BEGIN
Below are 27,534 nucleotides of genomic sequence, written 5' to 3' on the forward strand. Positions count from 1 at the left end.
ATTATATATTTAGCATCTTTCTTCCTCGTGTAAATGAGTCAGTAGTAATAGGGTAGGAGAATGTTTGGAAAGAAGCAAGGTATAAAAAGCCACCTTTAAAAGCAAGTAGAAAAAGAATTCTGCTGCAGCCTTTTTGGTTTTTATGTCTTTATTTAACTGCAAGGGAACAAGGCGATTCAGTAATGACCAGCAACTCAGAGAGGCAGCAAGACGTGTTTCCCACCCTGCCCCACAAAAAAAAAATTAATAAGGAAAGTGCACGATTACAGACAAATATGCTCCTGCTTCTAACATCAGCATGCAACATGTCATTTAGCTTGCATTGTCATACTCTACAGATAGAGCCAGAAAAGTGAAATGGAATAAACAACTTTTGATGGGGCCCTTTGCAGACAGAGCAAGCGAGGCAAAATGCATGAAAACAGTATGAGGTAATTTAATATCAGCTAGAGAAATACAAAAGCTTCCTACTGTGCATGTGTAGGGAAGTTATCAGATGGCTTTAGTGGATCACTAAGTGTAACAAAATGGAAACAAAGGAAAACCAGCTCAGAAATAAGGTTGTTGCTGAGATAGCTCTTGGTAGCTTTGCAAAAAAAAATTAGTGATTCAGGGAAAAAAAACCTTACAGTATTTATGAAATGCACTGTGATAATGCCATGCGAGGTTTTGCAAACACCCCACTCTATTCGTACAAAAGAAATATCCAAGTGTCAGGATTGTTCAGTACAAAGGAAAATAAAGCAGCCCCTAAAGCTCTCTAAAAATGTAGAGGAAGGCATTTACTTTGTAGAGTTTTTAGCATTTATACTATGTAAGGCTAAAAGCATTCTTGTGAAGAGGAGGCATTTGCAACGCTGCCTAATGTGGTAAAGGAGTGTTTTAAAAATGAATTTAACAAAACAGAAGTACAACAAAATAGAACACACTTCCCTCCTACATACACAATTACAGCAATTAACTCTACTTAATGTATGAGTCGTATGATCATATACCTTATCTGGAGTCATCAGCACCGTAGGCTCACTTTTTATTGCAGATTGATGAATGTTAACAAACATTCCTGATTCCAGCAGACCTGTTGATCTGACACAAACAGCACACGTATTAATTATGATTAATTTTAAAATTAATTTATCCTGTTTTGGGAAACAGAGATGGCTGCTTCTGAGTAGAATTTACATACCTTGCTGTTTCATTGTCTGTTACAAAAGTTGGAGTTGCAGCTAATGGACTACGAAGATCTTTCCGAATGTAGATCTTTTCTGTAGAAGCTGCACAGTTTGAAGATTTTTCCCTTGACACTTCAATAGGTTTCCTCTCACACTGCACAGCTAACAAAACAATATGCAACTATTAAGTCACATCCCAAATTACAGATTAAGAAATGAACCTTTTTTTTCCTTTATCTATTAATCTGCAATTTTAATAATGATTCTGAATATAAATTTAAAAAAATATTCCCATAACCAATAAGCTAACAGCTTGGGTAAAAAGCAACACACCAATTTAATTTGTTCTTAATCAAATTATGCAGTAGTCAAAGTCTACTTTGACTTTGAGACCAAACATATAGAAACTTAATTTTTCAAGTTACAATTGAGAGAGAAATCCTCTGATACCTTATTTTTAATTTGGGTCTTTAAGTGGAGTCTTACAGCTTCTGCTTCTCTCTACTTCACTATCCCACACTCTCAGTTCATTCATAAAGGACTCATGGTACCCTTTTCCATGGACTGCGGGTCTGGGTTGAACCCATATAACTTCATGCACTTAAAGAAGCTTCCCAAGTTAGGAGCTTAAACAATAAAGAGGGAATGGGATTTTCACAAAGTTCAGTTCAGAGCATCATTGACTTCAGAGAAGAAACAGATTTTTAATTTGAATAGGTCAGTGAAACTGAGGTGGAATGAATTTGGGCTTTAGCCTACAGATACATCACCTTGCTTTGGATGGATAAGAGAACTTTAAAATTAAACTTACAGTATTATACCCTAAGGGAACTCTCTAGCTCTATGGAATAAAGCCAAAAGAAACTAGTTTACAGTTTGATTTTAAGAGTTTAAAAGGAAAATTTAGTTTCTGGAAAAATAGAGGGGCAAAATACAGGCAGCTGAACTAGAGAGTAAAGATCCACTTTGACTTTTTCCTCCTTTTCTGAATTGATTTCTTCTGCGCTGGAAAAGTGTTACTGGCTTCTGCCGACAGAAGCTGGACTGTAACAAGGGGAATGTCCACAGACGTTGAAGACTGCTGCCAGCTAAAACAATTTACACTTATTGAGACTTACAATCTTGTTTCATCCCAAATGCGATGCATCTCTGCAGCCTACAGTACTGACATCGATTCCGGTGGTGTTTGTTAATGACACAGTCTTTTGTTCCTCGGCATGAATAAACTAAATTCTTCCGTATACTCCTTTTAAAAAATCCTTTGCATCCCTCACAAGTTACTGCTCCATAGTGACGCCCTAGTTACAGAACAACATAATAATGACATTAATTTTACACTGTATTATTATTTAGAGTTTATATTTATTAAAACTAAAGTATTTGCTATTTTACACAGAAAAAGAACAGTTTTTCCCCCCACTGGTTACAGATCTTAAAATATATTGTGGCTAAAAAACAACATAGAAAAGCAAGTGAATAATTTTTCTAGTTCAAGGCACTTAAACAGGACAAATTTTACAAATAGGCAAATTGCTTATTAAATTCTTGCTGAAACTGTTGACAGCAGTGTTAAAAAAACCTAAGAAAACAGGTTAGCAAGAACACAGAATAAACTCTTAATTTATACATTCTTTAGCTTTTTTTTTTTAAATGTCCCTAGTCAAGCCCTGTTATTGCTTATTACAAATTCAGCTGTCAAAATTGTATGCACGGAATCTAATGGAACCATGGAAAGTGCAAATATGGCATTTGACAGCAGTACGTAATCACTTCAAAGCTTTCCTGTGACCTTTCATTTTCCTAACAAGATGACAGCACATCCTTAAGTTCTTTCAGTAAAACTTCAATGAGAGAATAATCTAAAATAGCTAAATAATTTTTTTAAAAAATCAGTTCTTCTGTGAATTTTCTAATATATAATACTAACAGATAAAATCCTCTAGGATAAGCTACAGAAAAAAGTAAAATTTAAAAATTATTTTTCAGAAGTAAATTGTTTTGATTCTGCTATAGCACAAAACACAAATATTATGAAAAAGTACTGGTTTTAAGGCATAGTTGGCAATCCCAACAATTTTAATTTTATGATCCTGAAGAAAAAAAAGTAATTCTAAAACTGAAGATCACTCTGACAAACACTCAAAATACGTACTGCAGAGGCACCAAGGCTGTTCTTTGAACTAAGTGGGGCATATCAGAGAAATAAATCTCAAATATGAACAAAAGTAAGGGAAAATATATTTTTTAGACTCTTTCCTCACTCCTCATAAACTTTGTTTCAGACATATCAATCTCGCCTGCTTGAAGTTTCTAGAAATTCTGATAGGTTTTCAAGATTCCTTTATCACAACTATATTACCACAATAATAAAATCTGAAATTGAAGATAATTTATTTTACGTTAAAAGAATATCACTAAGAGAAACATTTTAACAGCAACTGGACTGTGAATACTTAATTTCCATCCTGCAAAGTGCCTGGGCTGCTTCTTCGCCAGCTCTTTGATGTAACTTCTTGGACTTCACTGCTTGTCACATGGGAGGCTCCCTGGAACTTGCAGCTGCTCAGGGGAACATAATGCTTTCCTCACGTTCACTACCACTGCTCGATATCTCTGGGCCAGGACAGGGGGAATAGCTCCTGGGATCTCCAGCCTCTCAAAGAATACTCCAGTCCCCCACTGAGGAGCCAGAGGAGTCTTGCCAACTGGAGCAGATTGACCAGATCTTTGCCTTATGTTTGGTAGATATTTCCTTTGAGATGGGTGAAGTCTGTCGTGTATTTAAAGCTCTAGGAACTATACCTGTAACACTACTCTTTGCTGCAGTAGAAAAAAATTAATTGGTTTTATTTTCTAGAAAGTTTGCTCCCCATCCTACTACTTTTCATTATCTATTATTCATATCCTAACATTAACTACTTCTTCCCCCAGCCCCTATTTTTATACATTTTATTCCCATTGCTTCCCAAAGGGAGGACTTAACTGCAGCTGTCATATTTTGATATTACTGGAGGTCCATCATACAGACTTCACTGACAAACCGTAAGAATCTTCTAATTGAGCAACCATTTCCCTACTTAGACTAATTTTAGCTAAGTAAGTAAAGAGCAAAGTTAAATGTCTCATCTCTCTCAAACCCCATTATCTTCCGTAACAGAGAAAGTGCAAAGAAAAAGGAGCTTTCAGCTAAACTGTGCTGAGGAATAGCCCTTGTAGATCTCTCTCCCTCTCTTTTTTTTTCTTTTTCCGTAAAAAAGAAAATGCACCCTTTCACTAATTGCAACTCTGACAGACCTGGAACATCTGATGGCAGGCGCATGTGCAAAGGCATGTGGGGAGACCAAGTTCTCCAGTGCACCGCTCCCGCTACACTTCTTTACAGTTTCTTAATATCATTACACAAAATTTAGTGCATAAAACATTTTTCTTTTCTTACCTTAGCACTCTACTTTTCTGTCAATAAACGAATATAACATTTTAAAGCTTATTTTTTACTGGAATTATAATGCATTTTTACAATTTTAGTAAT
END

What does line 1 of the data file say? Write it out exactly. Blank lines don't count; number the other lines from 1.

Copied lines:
Below are 27,534 nucleotides of genomic sequence, written 5' to 3' on the forward strand. Positions count from 1 at the left end.